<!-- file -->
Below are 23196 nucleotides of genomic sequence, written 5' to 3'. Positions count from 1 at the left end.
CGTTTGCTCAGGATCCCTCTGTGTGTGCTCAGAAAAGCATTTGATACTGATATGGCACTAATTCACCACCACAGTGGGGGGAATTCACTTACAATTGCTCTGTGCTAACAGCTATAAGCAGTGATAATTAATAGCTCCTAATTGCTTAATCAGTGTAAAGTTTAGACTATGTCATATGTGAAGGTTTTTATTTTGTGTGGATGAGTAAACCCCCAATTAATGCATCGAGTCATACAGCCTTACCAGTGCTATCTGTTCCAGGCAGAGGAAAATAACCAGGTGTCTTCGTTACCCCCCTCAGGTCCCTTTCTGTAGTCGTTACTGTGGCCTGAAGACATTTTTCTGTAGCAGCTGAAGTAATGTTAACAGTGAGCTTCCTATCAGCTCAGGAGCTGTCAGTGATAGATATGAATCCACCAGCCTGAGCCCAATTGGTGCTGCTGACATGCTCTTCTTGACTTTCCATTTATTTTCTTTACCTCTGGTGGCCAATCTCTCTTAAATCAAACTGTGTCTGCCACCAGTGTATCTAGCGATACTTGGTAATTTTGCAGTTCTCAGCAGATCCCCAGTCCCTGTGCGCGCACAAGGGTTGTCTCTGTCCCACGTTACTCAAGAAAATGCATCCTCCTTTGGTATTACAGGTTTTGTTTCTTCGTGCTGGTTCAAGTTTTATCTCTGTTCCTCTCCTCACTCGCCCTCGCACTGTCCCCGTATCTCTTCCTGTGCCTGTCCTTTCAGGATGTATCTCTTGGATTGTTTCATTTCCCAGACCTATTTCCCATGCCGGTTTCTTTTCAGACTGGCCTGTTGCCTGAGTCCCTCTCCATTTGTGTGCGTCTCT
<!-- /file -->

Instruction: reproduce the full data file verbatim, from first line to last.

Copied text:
Below are 23196 nucleotides of genomic sequence, written 5' to 3'. Positions count from 1 at the left end.
CGTTTGCTCAGGATCCCTCTGTGTGTGCTCAGAAAAGCATTTGATACTGATATGGCACTAATTCACCACCACAGTGGGGGGAATTCACTTACAATTGCTCTGTGCTAACAGCTATAAGCAGTGATAATTAATAGCTCCTAATTGCTTAATCAGTGTAAAGTTTAGACTATGTCATATGTGAAGGTTTTTATTTTGTGTGGATGAGTAAACCCCCAATTAATGCATCGAGTCATACAGCCTTACCAGTGCTATCTGTTCCAGGCAGAGGAAAATAACCAGGTGTCTTCGTTACCCCCCTCAGGTCCCTTTCTGTAGTCGTTACTGTGGCCTGAAGACATTTTTCTGTAGCAGCTGAAGTAATGTTAACAGTGAGCTTCCTATCAGCTCAGGAGCTGTCAGTGATAGATATGAATCCACCAGCCTGAGCCCAATTGGTGCTGCTGACATGCTCTTCTTGACTTTCCATTTATTTTCTTTACCTCTGGTGGCCAATCTCTCTTAAATCAAACTGTGTCTGCCACCAGTGTATCTAGCGATACTTGGTAATTTTGCAGTTCTCAGCAGATCCCCAGTCCCTGTGCGCGCACAAGGGTTGTCTCTGTCCCACGTTACTCAAGAAAATGCATCCTCCTTTGGTATTACAGGTTTTGTTTCTTCGTGCTGGTTCAAGTTTTATCTCTGTTCCTCTCCTCACTCGCCCTCGCACTGTCCCCGTATCTCTTCCTGTGCCTGTCCTTTCAGGATGTATCTCTTGGATTGTTTCATTTCCCAGACCTATTTCCCATGCCGGTTTCTTTTCAGACTGGCCTGTTGCCTGAGTCCCTCTCCATTTGTGTGCGTCTCT